Guthrie's lost album of 1949 resurfaces
EmptyHe wrote more than a thousand songs, ranging from his "Dust Bowl" ballads to patriotic incantations like "Pastures of Plenty" to the American classic "This Land is Your Land."
He performed them everywhere he went, from community centers to Broadway theaters to California fields filled with migrant workers. He also recorded dozens on records.
But one thing Woody Guthrie never got around to doing was recording any of his songs in front of a live audience -- or so Guthrie's family thought.
Until an odd-looking package with reels of wires showed up unsolicited in the mail one day at the Woody Guthrie Archives.
Once she had assured herself it wasn't a bomb, Nora Guthrie was delighted at what she was holding.
"Basically, it's an early bootleg," says Guthrie, youngest surviving child of the legendary folk-music balladeer.
Captured on a wire recorder, the 75-minute recording was painstakingly transferred to compact disc, an effort that took more than a year. It was recently released by the archives as "Live Wire: Woody Guthrie in Performance 1949."
It apparently had sat for decades in the closet of the late Paul Braverman, who was a Rutgers University student when he lugged his recorder to Fuld Hall in Newark, N.J., one night for a concert by Guthrie.
"He mailed it to the archives in 2001," Guthrie's daughter says. "He was cleaning out his closet because he was moving."
Braverman, who died in 2003, didn't get what musicians would call a soundboard-quality recording, says Guthrie's oldest son, folk singer Arlo Guthrie. But what he got was surprisingly good, especially considering the circumstances. Except for some notable scratches here and there, the recording survived a half-century in Braverman's closet in surprisingly pristine shape.
"This isn't somebody who set out to record with the permission of the family or whoever was putting on the event," Guthrie notes. "This is a guy maybe holding up a microphone in the back of the room."
It took Nora Guthrie a year just to find a home-built model she could play the reel on, as Braverman's original machine had long since conked out.
After that, still more challenges lay ahead, especially for the team of audio restoration experts she called in.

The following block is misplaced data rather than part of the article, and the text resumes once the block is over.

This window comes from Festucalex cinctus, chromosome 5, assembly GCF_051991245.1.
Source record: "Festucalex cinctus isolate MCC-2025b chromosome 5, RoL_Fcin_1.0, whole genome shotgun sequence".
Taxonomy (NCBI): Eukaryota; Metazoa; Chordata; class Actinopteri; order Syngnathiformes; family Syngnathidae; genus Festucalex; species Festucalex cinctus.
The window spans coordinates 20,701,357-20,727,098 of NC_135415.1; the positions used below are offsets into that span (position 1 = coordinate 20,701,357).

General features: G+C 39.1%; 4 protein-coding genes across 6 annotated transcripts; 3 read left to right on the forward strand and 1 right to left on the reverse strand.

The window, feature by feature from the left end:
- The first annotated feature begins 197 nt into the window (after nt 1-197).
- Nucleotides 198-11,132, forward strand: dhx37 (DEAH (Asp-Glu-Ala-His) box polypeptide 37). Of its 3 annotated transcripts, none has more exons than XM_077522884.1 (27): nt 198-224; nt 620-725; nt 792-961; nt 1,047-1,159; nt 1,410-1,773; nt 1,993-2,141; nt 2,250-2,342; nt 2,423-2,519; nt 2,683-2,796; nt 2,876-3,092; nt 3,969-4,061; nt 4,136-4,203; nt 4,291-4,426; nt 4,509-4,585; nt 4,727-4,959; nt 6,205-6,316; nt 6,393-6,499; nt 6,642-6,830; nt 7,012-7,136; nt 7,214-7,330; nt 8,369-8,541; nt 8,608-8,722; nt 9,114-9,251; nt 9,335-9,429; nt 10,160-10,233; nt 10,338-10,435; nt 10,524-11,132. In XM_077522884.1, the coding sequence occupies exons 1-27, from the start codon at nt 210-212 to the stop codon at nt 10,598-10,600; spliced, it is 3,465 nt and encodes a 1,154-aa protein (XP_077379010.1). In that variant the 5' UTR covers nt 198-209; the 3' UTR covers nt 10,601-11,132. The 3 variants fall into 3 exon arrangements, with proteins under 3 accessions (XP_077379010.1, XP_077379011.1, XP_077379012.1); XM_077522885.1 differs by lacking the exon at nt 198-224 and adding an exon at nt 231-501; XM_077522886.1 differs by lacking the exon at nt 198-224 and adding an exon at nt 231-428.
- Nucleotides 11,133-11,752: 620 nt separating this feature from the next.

"There were so many minor tragedies that happened just in the transfer process, with the wire breaking many, many, many times," she recalls during a phone interview from her New York City office, where she's director of the Guthrie Archives.
The finished result, the Guthrie family believes, will be of much interest to fans as well as to academics who continue to study Guthrie's impact on American pop culture and to musicians who continue to reinterpret his work.
"We're talking Native American, punk bands, German cabaret singers and Klezmer music players," says Arlo Guthrie, the composer of "Alice's Restaurant." "Every kind of genre you can imagine because my dad's work is so varied that it allows itself to be used in these ways."
Indeed, the Klezmatics won a Grammy earlier this year for "Wonder Wheel," a collection of Guthrie songs. Punk pioneer Billy Bragg was nominated for Grammys for his own Guthrie collections, 1998's "Mermaid Avenue" and 2000's "Mermaid Avenue, Volume II."
To Arlo Guthrie and his sister, though, the recording is more personal.
"This was the first time I had ever had a chance to hear a live performance of my dad," says Arlo Guthrie, 60. "It's not only that I hadn't heard him live, I hadn't heard many stories about him live. When I talk to friends that were with him, guys like Pete Seeger or Cisco Houston or Ramblin' Jack (Elliott), they generally would talk about their adventures. ... We never got into what a performance was like."
Guthrie, who died of Huntington's Chorea in 1967, had retired from performance years before his death because of the effects of the degenerative nerve disease.
To his son's surprise, "Live Wire" turned out to be eerily similar to an Arlo Guthrie performance: The elder Guthrie would often digress into long, comical tales about his life. He would also frequently intersperse those tales with sharp-tongued observations on the political events of the day.
"You do begin to wonder how much of this is genetic," laughs the younger Guthrie.
The album's release also raises another question: Could there be material lying around in a garage or attic somewhere that might eventually be turned into a long-lost Woody Guthrie concert film?
Arlo Guthrie is doubtful, although he notes that in an age when every bit of film seems to eventually find its way to YouTube he could be wrong.
"There is very little film on my dad," he says. "But then that's what we said of this live recording. It didn't exist. And sure enough it did."